Take Note, or Be Damned! Notes from a Small Campaign

17 March 2023
Words by Richard Jansen-Parkes

Decent notes are the lifeblood of any long-running campaign. They’re the information-grease that lets the story-wheels flow. They’re the thin thread of sense stretching across a river of nonsense. Honestly, they’re all that allows us to enjoy sessions separated by mere moments in-game but several weeks in real life, without everything falling to pieces the moment one of our players asks “wait, who the hell is that guy?

However, taking and maintaining a decent set of GMing notes isn’t as easy as it might first appear. After all, compared to rolling dice and yelling about fireballs, carefully maintaining what are essentially really, really nerdy minutes is… kind of dull.

It’s so easy to get distracted during the game and forget to write down important details at the turning point of the entire story, or to scrawl down something that makes perfect sense at the time but utterly inscrutable when you return to it two weeks later. I’m certainly guilty of confidently writing down a reminder that I’m absolutely sure will jog my memory of an important event, only to be completely baffled when I later read “BROTHER RED HAIR - NINJA BLOOD?”

For this reason, it’s good to try and work out a system for taking, maintaining, and filing your notes. This doesn’t have to be particularly complicated or time-consuming – gods know that GMs aren’t looking for more drains on their time – but even something as simple as spending five minutes with your notebook on the way home from your game can have real benefits.



Okay, this is obvious advice, but you’d be amazed at how often we dramatically over-estimate our ability to remember things.

“Of COURSE I’m not going to forget the fact that the ranger’s beloved wolf just got toasted,” we think. “Why on EARTH would I need to write that down?”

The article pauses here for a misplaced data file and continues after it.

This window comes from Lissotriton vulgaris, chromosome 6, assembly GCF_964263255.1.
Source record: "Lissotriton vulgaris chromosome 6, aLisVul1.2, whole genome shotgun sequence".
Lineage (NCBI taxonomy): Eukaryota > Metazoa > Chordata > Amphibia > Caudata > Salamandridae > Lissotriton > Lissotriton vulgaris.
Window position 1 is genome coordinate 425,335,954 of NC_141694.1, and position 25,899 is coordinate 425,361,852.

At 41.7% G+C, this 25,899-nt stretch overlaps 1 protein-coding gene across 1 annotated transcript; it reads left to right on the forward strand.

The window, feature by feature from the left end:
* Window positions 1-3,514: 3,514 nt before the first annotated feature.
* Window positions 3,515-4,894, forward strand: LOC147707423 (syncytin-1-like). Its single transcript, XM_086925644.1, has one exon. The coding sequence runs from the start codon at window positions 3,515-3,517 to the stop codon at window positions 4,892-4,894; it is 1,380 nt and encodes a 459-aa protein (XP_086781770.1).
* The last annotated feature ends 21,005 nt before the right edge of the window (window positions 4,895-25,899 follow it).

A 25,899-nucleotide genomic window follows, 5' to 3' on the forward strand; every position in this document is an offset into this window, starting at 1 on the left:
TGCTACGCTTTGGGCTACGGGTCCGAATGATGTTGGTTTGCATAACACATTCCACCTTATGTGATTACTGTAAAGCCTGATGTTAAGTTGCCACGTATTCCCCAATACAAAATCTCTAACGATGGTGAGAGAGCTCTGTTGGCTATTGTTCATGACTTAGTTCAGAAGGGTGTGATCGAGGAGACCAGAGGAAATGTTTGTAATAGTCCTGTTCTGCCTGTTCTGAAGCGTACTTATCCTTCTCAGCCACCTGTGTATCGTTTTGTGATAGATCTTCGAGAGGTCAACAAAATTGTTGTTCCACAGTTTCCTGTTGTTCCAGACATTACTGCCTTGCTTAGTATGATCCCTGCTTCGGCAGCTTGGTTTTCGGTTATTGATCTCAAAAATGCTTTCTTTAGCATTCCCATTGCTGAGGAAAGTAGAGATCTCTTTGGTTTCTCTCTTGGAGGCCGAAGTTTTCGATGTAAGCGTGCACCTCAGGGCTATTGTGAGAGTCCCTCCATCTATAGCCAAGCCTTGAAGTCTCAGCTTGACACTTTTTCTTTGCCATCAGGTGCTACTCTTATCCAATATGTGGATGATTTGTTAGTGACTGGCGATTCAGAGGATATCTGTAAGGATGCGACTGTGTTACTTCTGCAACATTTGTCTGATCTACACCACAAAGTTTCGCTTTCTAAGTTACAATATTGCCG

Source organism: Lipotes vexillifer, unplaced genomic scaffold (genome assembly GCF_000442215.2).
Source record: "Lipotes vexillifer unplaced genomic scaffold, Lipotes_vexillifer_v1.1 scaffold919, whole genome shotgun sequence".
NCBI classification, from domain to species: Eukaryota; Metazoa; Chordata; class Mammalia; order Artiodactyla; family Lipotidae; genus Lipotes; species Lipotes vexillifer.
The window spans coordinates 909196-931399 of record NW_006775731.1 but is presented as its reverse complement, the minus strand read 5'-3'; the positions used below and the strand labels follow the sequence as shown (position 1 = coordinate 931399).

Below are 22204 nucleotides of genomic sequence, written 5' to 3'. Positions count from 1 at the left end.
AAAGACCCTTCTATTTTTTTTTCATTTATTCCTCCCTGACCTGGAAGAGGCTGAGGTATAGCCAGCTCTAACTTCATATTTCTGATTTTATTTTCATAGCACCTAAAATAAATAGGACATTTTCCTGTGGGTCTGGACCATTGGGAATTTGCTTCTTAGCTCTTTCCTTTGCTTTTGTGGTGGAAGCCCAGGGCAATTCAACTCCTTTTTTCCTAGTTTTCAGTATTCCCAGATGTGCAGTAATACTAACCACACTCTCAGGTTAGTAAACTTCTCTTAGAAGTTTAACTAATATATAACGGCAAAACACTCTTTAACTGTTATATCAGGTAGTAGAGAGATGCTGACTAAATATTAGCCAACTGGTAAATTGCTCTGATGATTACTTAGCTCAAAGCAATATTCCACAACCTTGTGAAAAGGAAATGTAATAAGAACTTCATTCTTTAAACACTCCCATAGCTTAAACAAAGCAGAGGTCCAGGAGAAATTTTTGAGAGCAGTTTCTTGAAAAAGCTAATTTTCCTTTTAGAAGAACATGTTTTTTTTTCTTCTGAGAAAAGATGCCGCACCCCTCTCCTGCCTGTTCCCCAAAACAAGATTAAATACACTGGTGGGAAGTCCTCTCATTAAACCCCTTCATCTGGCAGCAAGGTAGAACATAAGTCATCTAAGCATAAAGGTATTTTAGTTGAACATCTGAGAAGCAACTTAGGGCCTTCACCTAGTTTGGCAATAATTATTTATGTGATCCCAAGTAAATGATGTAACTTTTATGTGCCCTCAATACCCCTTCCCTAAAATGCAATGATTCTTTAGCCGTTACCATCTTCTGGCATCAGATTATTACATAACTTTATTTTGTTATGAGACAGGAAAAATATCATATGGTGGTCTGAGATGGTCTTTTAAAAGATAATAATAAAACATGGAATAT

And then we completely space out and, hey, the wolf is alive and kicking next week, until the party cleric awkwardly points out that they actually buried Wolfy a few hours ago… It’s not an ideal situation, really.

No matter how confident you are, just make some notes. If you’re not very good at multi-tasking while playing, this might just mean a few words on a sheet of paper you keep in your rulebook. “WOLF DEAD – RANGER SAD” is often enough to avoid the major mistakes.

If you can spare the attention, however, putting in the work to try and get something a bit more substantial recorded can pay dividends. When you’re improvising NPCs it can be useful to make sure their names are actually recorded somewhere, or your players are going to end up working with a lot of folks called ‘McSomething’ and ‘Orc Guy’. If you can make space to jot down a word or two about character traits, accents, and speech patterns it can work wonders in keeping the NPC feeling consistent.


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The only thing worse than having no notes at all is being certain that you wrote notes, but being unable to find them. Sadly, I cannot count the amount of important and (obviously) highly creative observations that have ended up in the bin, down the back of my desk, or simply lost to the ether over the years.

Now, every new campaign I run gets its own shiny new notebook. Sometimes this ends up being a bit of a waste – yes, even we fancy TTG columnists are not immune to the spectre of dead campaigns – but it’s preferable to the alternative.